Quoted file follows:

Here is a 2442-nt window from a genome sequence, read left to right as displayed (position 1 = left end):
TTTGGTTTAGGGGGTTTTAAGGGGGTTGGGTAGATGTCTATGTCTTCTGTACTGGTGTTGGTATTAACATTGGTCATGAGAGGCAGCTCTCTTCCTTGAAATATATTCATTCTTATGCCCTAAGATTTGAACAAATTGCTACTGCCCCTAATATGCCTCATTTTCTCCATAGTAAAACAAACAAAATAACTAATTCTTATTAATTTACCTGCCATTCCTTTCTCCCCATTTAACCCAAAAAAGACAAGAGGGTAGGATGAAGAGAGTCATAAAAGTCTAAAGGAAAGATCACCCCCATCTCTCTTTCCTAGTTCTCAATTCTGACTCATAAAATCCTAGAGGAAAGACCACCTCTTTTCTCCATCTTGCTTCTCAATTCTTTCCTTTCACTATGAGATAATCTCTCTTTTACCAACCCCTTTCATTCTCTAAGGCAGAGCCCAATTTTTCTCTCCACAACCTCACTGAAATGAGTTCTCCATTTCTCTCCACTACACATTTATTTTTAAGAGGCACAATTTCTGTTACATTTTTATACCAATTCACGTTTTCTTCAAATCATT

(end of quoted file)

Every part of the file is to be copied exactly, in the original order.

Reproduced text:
Here is a 2442-nt window from a genome sequence, read left to right as displayed (position 1 = left end):
TTTGGTTTAGGGGGTTTTAAGGGGGTTGGGTAGATGTCTATGTCTTCTGTACTGGTGTTGGTATTAACATTGGTCATGAGAGGCAGCTCTCTTCCTTGAAATATATTCATTCTTATGCCCTAAGATTTGAACAAATTGCTACTGCCCCTAATATGCCTCATTTTCTCCATAGTAAAACAAACAAAATAACTAATTCTTATTAATTTACCTGCCATTCCTTTCTCCCCATTTAACCCAAAAAAGACAAGAGGGTAGGATGAAGAGAGTCATAAAAGTCTAAAGGAAAGATCACCCCCATCTCTCTTTCCTAGTTCTCAATTCTGACTCATAAAATCCTAGAGGAAAGACCACCTCTTTTCTCCATCTTGCTTCTCAATTCTTTCCTTTCACTATGAGATAATCTCTCTTTTACCAACCCCTTTCATTCTCTAAGGCAGAGCCCAATTTTTCTCTCCACAACCTCACTGAAATGAGTTCTCCATTTCTCTCCACTACACATTTATTTTTAAGAGGCACAATTTCTGTTACATTTTTATACCAATTCACGTTTTCTTCAAATCATT